Regular readers may recall this is hardly the first time that Amazon has been caught playing Big Brother with books purchased by its customers. Back in July 2009, Amazon made national headlines when it unilaterally erased thousands of copies of "1984" and "Animal Farm" from users' Kindles, saying the publisher didn’t have the rights to sell those copies in the first place.
Let's say you go into your local Barnes & Noble, buy every John Grisham and Anne Rice book on the shelves, and bring them home. Later, the bookstore decides that you did something wrong -- it won't tell you what it is, but rest assured it was bad -- so it breaks into your home in the middle of the night and takes all its books back. No notice, no permission, no refunds, and no explanation -- the deed is done because you accepted some agreement you didn't read that gave it that right.
(I've been looking on Amazon's site for the language that grants this right, and so far I've come up empty. Anyone out there in Cringeville want to point me to it?)
Amazon had better be careful. When faced with a corporation bent on enforcing arcane rules that only benefit itself, people will invariably find a way to route around it. Jon Lech Johansen (aka DVD Jon) wrote his copy-protection cracking code not because he wanted to illegally distribute digital movies; he wrote it because he needed a workaround to DVD regional encoding that prevented him from watching movies he'd legally purchased overseas when he went home to Norway.
The same thing will happen to Amazon's DRM. In fact, there are already tools that let you break the DRM. Smart users will find them -- and so will copyright thieves.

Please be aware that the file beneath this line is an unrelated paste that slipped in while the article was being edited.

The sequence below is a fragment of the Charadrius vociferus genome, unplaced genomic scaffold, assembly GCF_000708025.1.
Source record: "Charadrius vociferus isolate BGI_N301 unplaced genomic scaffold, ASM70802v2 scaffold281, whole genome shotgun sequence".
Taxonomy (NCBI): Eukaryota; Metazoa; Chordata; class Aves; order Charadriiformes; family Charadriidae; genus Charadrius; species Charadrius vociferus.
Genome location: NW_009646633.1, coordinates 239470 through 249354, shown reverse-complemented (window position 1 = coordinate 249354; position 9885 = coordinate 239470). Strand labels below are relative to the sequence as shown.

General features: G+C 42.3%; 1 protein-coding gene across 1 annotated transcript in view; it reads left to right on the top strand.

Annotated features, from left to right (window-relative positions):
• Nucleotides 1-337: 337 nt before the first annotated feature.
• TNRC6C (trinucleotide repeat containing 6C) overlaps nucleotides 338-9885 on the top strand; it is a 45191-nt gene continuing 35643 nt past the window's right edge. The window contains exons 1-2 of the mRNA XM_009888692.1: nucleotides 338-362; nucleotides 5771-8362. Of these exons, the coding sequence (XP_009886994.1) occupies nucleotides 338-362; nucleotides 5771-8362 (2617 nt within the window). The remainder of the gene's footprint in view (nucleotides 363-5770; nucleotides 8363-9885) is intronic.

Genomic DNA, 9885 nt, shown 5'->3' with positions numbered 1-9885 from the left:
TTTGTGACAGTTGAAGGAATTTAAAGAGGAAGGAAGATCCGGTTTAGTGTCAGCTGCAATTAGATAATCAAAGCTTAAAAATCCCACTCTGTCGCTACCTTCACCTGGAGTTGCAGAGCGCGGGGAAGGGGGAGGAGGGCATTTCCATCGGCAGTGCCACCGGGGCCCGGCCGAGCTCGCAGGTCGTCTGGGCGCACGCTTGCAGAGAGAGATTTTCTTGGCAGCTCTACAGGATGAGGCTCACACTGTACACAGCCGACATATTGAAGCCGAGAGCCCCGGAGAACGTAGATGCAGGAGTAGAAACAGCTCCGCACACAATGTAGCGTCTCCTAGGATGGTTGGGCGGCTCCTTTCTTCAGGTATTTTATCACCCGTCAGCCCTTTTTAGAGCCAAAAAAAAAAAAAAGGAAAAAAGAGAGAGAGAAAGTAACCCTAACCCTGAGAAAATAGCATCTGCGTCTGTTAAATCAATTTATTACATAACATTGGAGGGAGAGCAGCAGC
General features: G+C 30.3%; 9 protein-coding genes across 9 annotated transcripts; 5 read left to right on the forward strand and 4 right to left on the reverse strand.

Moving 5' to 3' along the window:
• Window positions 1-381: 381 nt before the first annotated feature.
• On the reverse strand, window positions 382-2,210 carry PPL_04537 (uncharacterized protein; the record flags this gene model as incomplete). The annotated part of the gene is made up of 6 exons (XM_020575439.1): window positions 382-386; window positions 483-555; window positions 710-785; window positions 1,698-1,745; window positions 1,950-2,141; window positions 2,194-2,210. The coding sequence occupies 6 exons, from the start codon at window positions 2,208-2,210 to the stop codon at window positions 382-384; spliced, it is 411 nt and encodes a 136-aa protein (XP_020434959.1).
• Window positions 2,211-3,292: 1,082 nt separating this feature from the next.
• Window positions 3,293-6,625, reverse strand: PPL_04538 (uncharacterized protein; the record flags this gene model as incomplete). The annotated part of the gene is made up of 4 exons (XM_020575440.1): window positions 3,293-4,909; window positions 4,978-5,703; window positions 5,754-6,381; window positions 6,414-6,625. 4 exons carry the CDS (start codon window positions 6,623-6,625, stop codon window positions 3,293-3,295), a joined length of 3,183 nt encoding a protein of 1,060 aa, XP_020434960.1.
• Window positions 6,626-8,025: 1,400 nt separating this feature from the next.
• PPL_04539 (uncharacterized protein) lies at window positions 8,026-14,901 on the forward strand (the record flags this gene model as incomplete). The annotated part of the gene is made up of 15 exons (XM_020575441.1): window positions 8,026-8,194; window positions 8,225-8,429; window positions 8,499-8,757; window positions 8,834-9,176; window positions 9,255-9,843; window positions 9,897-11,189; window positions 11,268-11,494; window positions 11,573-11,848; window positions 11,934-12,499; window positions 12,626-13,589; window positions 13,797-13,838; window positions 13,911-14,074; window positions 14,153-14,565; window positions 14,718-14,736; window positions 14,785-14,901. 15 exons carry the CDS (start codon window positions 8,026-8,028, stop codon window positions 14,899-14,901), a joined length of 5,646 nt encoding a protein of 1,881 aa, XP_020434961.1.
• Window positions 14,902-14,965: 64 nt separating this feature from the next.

Then again, perhaps this is all a big mistake. Some six weeks after the Orwell debacle, Amazon agreed to restore the deleted books and give its customers a $30 gift certificate as an apology. Jeff Bezos was forced to post a mea culpa about it -- which I'm sure caused him to lose whatever hair he had left at the time -- calling the move "stupid, pointless, and painfully out of line with our principles."
Maybe Amazon will stop acting like a bureaucratic bully and actually try to figure out what went wrong here. Perhaps it's all a silly misunderstanding. But it'd better act soon before more customers decide that DRM isn't worth the hassle and seek less legal but more friendly alternatives.
[Update: According to a report by Norwegian news site NRK (and as reported by UK's The Register), Nygaard's account has been restored. We are still waiting for Amazon's official explanation as to what happened, however.]
Should Amazon have the right to take back books you've paid for? Post your thoughts below or email me: firstname.lastname@example.org.
This article, "Amazon's DRM drama: Whose Kindle is it anyway?," was originally published at InfoWorld.com. Follow the crazy twists and turns of the tech industry with Robert X. Cringely's Notes from the Field blog, and subscribe to Cringely's Notes from the Underground newsletter.